In the Monday, May 25th edition of BARRON’S, Mike Moran, a real estate broker in Sarasota, Florida has a story Titled, The Housing Hurricane Will Howl Again. His experiences in Sarasota since December 2008 could not be more different than what is being experienced by brokers and home buyers in the Washington, DC market, particularly in Northern Virginia.
The moratorium on foreclosures starting in late November 2008, for four plus months, had the effect of stopping the deluge of inventory that had been driving prices relentlessly down for over 18 months. Whether that was the intended effect, or the desired effect was just to give folks time to re-work their existing loan with their mortgage holder, it has reduced inventory and firmed prices. In fact prices are back to last fall’s level in Northern Virginia after hitting their lows in December 2008..
As prices firm and then rise, as they are now doing, buyers’ confidence rises yet again. Many buyers were already back in the market as affordability had improved dramatically and people intuitively know that housing in America, particular around Washington, DC, is a great long term investment.
So what did Mike Moran say in his article that I disagree with? Mr. Moran says that “All of the Obama administration’s attempts to revive, resuscitate and shock the housing markets into recovery have failed.” At the end of his article he states “Unfortunately, there are no signs of recovery, despite the hype and the twisting of numbers in many media reports. The end of the unofficial moratorium on foreclosures, combined with rising unemployment, signals that the back half of this housing hurricane is only just beginning.”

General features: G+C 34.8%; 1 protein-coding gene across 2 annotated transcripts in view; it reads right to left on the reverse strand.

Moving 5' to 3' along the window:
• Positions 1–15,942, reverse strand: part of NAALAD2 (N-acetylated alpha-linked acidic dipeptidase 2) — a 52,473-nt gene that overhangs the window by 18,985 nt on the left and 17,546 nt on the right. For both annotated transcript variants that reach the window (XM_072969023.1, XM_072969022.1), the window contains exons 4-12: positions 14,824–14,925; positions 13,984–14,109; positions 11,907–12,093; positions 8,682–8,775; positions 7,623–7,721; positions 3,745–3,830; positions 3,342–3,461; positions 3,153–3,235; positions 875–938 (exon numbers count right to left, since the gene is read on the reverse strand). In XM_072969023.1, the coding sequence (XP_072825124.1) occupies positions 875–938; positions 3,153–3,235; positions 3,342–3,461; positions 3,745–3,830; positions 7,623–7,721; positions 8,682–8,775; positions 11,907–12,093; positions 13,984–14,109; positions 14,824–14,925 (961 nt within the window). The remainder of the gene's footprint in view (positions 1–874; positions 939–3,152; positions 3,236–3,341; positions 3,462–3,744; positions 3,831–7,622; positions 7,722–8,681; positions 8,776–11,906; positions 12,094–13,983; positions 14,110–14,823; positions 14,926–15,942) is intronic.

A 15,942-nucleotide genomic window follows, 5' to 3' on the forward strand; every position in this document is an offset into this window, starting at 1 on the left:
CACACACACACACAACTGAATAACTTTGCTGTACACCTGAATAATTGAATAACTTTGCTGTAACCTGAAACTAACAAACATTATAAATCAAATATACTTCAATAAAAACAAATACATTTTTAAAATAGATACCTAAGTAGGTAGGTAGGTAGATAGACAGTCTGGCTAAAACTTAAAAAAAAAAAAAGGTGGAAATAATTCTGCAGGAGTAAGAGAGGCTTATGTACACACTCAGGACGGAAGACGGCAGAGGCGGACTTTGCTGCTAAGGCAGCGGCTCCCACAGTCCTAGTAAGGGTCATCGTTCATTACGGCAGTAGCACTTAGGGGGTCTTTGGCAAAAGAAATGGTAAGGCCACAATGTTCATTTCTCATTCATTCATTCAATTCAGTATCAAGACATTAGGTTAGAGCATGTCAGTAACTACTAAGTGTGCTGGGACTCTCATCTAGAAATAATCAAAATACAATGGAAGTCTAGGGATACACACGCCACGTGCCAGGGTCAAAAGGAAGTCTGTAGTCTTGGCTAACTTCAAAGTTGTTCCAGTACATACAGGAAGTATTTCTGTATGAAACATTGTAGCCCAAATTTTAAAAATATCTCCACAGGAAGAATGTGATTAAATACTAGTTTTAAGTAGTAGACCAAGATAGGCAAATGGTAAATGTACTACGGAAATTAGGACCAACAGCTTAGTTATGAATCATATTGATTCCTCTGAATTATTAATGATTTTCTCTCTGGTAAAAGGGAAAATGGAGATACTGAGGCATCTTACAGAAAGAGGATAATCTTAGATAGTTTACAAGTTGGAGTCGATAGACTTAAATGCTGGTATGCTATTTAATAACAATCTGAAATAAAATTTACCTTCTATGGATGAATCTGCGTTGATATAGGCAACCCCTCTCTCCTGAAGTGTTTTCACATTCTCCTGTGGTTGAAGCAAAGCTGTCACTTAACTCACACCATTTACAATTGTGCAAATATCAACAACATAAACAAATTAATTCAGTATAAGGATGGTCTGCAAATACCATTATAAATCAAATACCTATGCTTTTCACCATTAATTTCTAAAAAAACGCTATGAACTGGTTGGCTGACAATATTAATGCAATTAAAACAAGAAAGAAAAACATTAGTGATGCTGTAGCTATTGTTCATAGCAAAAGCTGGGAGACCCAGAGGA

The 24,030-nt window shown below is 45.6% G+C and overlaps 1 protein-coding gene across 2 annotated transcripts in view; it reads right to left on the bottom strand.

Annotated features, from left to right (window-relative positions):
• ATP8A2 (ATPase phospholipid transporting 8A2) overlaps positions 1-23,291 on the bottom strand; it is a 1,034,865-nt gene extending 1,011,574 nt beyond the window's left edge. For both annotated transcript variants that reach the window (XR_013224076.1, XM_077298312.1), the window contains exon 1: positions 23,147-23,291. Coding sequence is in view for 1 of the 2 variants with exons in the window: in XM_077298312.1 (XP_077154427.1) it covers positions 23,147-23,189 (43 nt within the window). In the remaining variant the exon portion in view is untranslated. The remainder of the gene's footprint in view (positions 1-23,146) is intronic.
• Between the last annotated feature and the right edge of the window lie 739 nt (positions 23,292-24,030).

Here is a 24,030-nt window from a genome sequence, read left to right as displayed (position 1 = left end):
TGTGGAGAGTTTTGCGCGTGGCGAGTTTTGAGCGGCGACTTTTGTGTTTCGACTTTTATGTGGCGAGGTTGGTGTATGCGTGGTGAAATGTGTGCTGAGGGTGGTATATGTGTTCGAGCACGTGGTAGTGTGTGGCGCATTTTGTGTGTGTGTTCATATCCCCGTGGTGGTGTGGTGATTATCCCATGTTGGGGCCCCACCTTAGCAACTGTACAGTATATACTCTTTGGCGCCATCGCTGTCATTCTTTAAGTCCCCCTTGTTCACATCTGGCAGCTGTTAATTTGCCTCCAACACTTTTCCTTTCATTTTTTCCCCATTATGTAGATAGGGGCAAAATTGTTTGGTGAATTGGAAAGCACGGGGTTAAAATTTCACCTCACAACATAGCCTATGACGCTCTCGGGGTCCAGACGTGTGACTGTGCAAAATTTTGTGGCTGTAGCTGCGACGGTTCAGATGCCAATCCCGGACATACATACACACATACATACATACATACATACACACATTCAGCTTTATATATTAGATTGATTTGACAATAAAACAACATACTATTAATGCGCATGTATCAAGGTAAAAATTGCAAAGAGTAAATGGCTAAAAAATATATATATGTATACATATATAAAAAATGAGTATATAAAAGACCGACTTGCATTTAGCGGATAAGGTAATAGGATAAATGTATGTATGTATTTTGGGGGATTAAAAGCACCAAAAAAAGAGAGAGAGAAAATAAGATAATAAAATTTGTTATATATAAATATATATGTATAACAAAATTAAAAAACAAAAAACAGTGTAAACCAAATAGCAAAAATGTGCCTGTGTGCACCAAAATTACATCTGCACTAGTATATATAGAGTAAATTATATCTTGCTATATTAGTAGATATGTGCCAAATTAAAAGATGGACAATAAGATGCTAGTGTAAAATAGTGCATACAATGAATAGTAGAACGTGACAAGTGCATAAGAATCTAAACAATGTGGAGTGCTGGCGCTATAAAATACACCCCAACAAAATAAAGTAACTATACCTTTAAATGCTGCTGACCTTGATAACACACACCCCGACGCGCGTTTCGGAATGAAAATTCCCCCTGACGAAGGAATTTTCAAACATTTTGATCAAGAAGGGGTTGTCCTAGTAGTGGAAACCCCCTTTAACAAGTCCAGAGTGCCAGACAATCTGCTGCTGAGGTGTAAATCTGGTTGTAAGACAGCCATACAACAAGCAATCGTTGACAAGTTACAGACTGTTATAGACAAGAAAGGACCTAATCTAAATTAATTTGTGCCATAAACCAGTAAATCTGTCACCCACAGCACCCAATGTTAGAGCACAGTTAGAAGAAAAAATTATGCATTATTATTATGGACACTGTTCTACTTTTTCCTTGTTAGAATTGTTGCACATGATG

Mr. Moran has been right with two previous articles since 2006 correctly foretelling the real estate down turn. But this time he has missed the clear signs of a change in market psychology, pricing, inventory levels and mortgage applications, among other statistics. Loan modifications, even with their high rate of re-default, are also keeping many borrowers in their houses and reducing inventory. So with falling supply and rising demand, unless the law of supply and demand has been repudiated, all of those people who started buying in the summer of 2008 in the Northern Virginia market should be feeling good about their purchases now.
It may be bad in Florida, although I hear many areas of Florida are seeing some signs of improvement, but it is anything but bad up here in Northern Virginia. Under $400,000 buyers are bidding against each other to get the house they want. To paraphrase Tip O’Neill, “All real estate, like politics, is local.” Go get yours today!
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